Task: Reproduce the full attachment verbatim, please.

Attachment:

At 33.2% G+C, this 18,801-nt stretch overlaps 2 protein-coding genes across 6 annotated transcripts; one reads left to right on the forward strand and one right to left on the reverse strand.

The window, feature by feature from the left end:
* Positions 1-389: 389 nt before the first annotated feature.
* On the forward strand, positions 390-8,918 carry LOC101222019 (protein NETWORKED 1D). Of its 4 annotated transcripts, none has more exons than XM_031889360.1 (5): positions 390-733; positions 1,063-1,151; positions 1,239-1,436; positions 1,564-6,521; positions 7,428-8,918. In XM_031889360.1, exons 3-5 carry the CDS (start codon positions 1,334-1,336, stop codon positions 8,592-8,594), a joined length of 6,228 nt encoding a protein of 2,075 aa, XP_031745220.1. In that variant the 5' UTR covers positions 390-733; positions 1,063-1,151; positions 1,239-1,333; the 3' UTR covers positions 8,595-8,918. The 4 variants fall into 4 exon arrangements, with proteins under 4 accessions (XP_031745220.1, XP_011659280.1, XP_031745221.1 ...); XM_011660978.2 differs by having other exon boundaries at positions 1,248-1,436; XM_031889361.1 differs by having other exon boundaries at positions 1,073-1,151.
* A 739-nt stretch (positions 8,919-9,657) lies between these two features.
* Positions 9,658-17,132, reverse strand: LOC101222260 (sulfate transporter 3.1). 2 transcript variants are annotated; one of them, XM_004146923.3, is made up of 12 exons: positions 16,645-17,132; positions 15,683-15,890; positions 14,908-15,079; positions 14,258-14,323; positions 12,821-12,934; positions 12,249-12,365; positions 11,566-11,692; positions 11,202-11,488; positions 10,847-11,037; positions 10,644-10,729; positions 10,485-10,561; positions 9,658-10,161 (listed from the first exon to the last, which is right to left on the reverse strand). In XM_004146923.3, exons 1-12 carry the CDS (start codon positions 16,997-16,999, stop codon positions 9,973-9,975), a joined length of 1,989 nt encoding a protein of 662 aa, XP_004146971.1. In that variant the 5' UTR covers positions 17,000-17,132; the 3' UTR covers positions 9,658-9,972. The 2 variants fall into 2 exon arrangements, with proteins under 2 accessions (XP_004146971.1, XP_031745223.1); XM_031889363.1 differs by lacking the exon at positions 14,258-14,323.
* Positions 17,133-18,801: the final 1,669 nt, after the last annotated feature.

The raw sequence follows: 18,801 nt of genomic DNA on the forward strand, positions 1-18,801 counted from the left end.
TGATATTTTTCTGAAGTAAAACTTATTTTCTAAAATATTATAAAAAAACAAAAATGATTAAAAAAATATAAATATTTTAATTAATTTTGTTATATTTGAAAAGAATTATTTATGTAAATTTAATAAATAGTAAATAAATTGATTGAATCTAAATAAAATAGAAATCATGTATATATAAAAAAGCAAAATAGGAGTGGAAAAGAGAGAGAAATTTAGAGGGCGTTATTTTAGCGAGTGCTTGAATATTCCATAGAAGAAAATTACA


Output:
At 33.2% G+C, this 18,801-nt stretch overlaps 2 protein-coding genes across 6 annotated transcripts; one reads left to right on the forward strand and one right to left on the reverse strand.

The window, feature by feature from the left end:
* Positions 1-389: 389 nt before the first annotated feature.
* On the forward strand, positions 390-8,918 carry LOC101222019 (protein NETWORKED 1D). Of its 4 annotated transcripts, none has more exons than XM_031889360.1 (5): positions 390-733; positions 1,063-1,151; positions 1,239-1,436; positions 1,564-6,521; positions 7,428-8,918. In XM_031889360.1, exons 3-5 carry the CDS (start codon positions 1,334-1,336, stop codon positions 8,592-8,594), a joined length of 6,228 nt encoding a protein of 2,075 aa, XP_031745220.1. In that variant the 5' UTR covers positions 390-733; positions 1,063-1,151; positions 1,239-1,333; the 3' UTR covers positions 8,595-8,918. The 4 variants fall into 4 exon arrangements, with proteins under 4 accessions (XP_031745220.1, XP_011659280.1, XP_031745221.1 ...); XM_011660978.2 differs by having other exon boundaries at positions 1,248-1,436; XM_031889361.1 differs by having other exon boundaries at positions 1,073-1,151.
* A 739-nt stretch (positions 8,919-9,657) lies between these two features.
* Positions 9,658-17,132, reverse strand: LOC101222260 (sulfate transporter 3.1). 2 transcript variants are annotated; one of them, XM_004146923.3, is made up of 12 exons: positions 16,645-17,132; positions 15,683-15,890; positions 14,908-15,079; positions 14,258-14,323; positions 12,821-12,934; positions 12,249-12,365; positions 11,566-11,692; positions 11,202-11,488; positions 10,847-11,037; positions 10,644-10,729; positions 10,485-10,561; positions 9,658-10,161 (listed from the first exon to the last, which is right to left on the reverse strand). In XM_004146923.3, exons 1-12 carry the CDS (start codon positions 16,997-16,999, stop codon positions 9,973-9,975), a joined length of 1,989 nt encoding a protein of 662 aa, XP_004146971.1. In that variant the 5' UTR covers positions 17,000-17,132; the 3' UTR covers positions 9,658-9,972. The 2 variants fall into 2 exon arrangements, with proteins under 2 accessions (XP_004146971.1, XP_031745223.1); XM_031889363.1 differs by lacking the exon at positions 14,258-14,323.
* Positions 17,133-18,801: the final 1,669 nt, after the last annotated feature.

The raw sequence follows: 18,801 nt of genomic DNA on the forward strand, positions 1-18,801 counted from the left end.
TGATATTTTTCTGAAGTAAAACTTATTTTCTAAAATATTATAAAAAAACAAAAATGATTAAAAAAATATAAATATTTTAATTAATTTTGTTATATTTGAAAAGAATTATTTATGTAAATTTAATAAATAGTAAATAAATTGATTGAATCTAAATAAAATAGAAATCATGTATATATAAAAAAGCAAAATAGGAGTGGAAAAGAGAGAGAAATTTAGAGGGCGTTATTTTAGCGAGTGCTTGAATATTCCATAGAAGAAAATTACA